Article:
Sails and fixed course


Sails and fixed courseIt is important to remember the difference in principle between (explained here):

(1) steering a yacht close-hauled
(2) sailing off the wind
(3) running before the wind

We are not speaking of heavy seas, now, nor of any peculiar circumstances, but just the first principles of sailing a yacht upon these three points:

1: We are steering by the sails and feel of helm.
2: We are sailing straight by a fixed course.
3: We are sailing by both sails and fixed course.

Thus the beginner must understand when he is steering a yacht before the wind he has two things to remember. His sails and the course. To windward he disregarded the course. He kept his eyes only on the sails. Reaching he kept his eyes only on the course. Running he must keep his eyes on both sails and course. That is the difference in the first principles of steering a yacht on the three points.

Why must the eyes be kept both on sails and course when running ?
We will answer this question in a moment, but we should first explain that when we say the helmsman must keep his eyes only on the course when the yacht is reaching off the wind, we do not mean he can ignore the trim of his sheets. This is also explained in the off the wind sailing section.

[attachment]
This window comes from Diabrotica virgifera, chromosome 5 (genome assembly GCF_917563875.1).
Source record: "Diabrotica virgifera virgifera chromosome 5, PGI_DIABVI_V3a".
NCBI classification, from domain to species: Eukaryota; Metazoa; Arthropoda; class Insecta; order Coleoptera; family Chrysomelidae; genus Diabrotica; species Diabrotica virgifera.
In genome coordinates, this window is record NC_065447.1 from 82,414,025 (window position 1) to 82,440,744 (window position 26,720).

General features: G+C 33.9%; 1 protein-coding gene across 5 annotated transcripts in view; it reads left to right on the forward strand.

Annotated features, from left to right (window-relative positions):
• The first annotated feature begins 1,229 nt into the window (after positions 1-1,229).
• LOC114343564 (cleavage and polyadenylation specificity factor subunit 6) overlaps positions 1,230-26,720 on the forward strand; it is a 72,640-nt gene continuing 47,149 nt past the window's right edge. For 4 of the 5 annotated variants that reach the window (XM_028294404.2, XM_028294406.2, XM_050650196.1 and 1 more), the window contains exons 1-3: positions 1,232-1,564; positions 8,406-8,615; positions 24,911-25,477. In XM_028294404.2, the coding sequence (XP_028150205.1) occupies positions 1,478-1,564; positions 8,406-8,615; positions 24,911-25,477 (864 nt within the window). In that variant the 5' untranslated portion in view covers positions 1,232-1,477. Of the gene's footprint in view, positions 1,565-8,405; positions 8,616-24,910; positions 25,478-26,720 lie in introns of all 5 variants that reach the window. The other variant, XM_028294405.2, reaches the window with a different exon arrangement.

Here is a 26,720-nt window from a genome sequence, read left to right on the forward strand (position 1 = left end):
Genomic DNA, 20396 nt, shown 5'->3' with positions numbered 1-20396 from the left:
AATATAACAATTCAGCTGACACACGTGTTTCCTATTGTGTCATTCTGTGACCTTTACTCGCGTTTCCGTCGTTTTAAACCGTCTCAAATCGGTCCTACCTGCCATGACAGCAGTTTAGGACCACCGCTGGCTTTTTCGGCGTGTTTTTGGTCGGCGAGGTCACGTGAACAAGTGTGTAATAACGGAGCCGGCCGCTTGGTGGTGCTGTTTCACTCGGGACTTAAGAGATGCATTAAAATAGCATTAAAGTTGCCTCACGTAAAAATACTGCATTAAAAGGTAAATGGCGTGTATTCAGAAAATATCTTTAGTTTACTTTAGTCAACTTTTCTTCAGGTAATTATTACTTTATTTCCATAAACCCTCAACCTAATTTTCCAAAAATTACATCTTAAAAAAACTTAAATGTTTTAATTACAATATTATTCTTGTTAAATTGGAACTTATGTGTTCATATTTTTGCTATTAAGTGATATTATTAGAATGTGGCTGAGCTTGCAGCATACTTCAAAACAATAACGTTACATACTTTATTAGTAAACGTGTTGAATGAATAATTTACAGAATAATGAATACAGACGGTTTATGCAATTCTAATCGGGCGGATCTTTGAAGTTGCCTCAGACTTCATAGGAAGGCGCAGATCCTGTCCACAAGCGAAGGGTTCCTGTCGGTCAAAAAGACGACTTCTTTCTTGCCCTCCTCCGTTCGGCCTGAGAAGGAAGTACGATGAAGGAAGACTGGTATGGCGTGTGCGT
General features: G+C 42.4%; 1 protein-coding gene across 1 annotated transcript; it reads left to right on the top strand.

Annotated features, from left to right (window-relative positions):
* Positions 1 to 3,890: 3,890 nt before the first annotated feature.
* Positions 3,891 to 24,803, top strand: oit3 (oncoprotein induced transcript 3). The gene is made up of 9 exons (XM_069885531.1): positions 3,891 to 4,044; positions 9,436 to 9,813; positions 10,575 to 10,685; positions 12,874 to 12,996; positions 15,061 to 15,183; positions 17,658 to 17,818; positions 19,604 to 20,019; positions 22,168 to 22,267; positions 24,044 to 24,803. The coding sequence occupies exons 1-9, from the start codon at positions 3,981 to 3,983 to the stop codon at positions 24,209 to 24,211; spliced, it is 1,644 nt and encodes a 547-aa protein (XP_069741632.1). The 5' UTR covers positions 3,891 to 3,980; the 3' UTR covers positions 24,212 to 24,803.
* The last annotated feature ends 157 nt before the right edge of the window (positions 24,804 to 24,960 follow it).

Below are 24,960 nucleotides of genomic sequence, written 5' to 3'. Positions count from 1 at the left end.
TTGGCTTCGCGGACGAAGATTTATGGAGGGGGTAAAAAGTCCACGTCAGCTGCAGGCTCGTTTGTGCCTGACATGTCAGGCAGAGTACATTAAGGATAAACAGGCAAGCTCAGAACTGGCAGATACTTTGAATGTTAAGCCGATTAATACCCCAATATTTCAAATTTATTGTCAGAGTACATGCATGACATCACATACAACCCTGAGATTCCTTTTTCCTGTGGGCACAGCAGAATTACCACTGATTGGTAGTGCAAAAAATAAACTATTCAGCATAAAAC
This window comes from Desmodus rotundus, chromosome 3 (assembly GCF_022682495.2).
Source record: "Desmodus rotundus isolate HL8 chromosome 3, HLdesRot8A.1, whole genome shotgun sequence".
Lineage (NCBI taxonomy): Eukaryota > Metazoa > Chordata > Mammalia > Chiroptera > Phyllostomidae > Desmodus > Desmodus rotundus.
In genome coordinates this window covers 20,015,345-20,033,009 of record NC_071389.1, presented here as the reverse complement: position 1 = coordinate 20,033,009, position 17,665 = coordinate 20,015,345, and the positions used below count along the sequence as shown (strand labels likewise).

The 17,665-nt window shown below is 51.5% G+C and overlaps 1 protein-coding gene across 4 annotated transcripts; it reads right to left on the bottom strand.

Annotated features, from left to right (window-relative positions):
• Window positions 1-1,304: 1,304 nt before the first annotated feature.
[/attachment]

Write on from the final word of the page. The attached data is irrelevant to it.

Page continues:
If he wants his boat to sail her fastest, or if he is racing, he must constantly trim his sheets. Our meaning is that on a broad reach, or anyhow off the wind, except running, the helmsman has only to keep the boat straight on her course, and no accident or harm will occur if he watches with his eyes his course alone, and does not watch the sails.

It is useful to remember this because the beginner may be sailing in a crowded place amongst boats at a regatta, and if just sailing his yacht "off the wind" he can give all eyes to his course and none to his sails.

Sailing off the wind, but not running, the helmsman, threading his way amongst obstructions, need bother his head about nothing but keeping out of the way of them. The direction of the wind and little variations in it, and the trimming of his sails with great nicety do not matter when merely cruising upon a free reach.

This is not the case in running before the wind, and these observations bring us to answer the question. Read on: Running on the lee.